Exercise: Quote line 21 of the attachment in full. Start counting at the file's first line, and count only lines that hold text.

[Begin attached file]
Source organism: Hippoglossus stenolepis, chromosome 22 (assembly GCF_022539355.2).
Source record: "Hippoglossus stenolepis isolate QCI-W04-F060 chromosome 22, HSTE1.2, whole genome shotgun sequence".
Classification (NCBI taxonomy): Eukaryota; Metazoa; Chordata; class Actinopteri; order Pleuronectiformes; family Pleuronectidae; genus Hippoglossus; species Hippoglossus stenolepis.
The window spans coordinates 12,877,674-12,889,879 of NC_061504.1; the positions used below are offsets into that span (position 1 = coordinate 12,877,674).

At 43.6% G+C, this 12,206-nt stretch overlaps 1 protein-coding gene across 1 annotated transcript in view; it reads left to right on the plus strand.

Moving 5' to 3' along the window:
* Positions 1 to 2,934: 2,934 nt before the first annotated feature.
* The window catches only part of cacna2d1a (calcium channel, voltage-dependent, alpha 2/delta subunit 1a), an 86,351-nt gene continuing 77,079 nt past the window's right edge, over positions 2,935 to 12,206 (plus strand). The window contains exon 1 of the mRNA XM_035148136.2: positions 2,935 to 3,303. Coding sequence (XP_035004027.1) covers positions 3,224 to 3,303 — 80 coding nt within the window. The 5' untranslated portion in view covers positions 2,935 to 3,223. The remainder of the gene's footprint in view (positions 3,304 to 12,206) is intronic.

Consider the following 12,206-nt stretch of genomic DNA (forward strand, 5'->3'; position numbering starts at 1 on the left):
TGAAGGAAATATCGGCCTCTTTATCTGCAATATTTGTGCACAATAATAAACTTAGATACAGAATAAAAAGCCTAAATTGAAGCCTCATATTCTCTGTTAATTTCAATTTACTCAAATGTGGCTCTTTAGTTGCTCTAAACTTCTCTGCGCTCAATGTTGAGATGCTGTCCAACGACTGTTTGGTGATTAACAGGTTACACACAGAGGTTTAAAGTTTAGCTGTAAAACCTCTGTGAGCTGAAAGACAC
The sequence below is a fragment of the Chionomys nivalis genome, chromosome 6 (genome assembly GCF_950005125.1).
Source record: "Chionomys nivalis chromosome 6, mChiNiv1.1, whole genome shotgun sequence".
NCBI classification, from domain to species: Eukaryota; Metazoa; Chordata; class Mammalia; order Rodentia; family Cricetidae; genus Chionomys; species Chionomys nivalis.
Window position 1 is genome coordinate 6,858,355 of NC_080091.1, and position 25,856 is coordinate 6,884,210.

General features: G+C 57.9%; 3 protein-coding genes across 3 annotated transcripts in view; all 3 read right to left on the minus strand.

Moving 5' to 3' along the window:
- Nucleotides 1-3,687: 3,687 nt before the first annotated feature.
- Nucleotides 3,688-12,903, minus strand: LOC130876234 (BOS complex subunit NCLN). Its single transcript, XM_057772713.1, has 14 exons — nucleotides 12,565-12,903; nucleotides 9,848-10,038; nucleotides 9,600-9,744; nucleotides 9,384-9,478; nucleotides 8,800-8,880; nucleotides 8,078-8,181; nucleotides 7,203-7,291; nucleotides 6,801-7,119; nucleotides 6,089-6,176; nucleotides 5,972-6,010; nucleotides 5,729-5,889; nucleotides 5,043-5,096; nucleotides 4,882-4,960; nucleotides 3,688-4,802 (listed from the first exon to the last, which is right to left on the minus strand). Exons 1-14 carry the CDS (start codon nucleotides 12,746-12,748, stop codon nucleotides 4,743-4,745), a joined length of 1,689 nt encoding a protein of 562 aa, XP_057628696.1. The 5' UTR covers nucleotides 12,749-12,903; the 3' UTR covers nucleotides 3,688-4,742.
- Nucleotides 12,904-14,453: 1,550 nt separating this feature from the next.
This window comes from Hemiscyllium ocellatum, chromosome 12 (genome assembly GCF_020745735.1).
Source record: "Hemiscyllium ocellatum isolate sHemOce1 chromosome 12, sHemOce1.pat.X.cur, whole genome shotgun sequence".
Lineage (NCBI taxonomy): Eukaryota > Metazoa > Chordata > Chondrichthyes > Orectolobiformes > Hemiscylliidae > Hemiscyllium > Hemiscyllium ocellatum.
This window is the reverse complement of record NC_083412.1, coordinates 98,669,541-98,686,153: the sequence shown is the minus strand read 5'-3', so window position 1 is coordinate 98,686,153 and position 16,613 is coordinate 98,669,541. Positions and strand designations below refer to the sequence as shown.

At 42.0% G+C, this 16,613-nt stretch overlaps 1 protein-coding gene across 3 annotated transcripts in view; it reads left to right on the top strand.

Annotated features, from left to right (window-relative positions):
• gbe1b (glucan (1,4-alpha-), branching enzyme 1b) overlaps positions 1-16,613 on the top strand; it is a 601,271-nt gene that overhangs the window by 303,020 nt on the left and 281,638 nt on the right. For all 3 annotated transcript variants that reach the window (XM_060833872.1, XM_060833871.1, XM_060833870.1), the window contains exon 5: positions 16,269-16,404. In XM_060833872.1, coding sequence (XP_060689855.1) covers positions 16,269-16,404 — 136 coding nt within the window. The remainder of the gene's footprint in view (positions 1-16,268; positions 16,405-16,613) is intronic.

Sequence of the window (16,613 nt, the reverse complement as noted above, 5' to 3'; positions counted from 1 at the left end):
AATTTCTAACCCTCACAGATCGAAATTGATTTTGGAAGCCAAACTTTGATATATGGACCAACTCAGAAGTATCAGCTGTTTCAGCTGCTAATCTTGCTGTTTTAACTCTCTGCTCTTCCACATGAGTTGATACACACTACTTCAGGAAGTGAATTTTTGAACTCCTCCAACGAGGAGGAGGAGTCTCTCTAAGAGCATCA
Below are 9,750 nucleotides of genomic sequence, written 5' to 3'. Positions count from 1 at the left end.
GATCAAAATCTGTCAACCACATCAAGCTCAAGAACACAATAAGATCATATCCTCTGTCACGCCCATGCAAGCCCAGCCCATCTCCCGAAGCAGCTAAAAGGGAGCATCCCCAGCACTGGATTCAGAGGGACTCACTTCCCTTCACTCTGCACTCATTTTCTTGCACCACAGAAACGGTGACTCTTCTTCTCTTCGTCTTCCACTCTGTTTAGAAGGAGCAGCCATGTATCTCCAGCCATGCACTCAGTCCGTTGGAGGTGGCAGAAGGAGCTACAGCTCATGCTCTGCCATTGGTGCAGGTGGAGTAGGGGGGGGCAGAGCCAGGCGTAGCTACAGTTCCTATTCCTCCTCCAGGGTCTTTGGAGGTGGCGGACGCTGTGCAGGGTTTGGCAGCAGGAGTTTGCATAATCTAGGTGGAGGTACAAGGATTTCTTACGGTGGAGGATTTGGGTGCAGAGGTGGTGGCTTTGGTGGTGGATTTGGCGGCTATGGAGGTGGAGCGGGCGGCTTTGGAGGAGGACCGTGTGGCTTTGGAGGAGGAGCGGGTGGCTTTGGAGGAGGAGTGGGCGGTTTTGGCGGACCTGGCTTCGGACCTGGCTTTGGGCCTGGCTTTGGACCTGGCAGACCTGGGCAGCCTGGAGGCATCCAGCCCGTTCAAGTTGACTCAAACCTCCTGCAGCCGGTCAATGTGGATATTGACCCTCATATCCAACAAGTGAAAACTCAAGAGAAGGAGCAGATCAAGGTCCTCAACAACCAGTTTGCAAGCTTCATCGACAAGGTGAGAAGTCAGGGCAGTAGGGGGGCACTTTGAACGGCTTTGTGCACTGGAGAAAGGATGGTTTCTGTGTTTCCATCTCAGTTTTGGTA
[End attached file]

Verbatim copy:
Source record: "Hemiscyllium ocellatum isolate sHemOce1 chromosome 12, sHemOce1.pat.X.cur, whole genome shotgun sequence".